Pati, D., Pati, S., & Harvey Jr, T. E. (2016). Security implications of physical design attributes in the emergency department. HERD: Health Environments Research & Design Journal, 9(4), 50-63.
Objective: The objective of this study was to identify physical design attributes that potentially influence safety and efficiency of ED operations.
Methods: An exploratory, qualitative research design was adopted to examine the efficiency and safety correlates of ED physical design attributes. The study comprised a multimeasure approach involving multidisciplinary gaming, semistructured interviews, and touring interviews of frontline staff in four EDs at three hospital systems across three states.
Results: Five macro physical design attributes (issues that need to be addressed at the design stage and expensive to rectify once built) emerged from the data as factors substantially associated with security issues. They are design issues pertaining to (a) the entry zone, (b) traffic management, (c) patient room clustering, (d) centralization versus decentralization, and (e) provisions for special populations.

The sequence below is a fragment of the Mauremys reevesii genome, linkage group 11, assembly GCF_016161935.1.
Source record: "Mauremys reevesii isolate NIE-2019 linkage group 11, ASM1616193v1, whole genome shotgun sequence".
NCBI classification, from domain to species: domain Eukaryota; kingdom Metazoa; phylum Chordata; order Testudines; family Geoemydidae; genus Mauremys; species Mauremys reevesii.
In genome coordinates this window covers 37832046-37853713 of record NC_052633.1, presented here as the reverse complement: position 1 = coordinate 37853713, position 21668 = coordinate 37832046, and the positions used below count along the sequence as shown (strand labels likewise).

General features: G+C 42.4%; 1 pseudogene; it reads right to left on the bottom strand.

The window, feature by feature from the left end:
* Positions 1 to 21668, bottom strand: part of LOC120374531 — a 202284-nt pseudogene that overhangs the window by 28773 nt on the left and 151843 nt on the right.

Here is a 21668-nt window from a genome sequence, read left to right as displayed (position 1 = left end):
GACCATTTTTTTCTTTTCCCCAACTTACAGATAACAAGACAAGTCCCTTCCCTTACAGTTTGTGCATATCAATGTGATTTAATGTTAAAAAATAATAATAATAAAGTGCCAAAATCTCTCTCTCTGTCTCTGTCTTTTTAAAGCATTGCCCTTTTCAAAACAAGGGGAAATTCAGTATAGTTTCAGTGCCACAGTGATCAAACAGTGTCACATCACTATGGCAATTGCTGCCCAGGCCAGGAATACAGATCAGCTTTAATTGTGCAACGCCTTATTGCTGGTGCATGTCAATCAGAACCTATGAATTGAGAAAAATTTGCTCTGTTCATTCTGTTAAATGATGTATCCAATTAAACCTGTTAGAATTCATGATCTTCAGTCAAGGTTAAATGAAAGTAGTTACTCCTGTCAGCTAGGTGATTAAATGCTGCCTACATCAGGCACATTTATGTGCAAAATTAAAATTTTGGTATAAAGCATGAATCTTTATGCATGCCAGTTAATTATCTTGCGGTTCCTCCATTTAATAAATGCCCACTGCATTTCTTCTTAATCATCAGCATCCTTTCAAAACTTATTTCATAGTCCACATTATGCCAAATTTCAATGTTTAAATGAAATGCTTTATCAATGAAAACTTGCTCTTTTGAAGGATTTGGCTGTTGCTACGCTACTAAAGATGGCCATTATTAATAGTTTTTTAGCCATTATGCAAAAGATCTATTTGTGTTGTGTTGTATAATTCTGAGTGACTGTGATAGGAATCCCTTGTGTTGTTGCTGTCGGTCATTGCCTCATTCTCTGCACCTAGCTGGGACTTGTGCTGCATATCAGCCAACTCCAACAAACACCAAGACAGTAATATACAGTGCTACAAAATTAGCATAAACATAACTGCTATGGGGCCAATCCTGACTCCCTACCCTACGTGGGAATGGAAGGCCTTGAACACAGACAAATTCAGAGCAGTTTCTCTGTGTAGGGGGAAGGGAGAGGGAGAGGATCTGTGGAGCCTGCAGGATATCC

Conclusion: Data from this study suggest that ED security concerns are generally associated with three sources: (a) gang-related violence, (b) dissatisfied patients, and (c) behavioral health patients. Study data show that physical design has an important role in addressing the above-mentioned concerns. Implications for ED design are outlined in the article.
Keywords: ED security, physical design, emergency departments, evidence-based design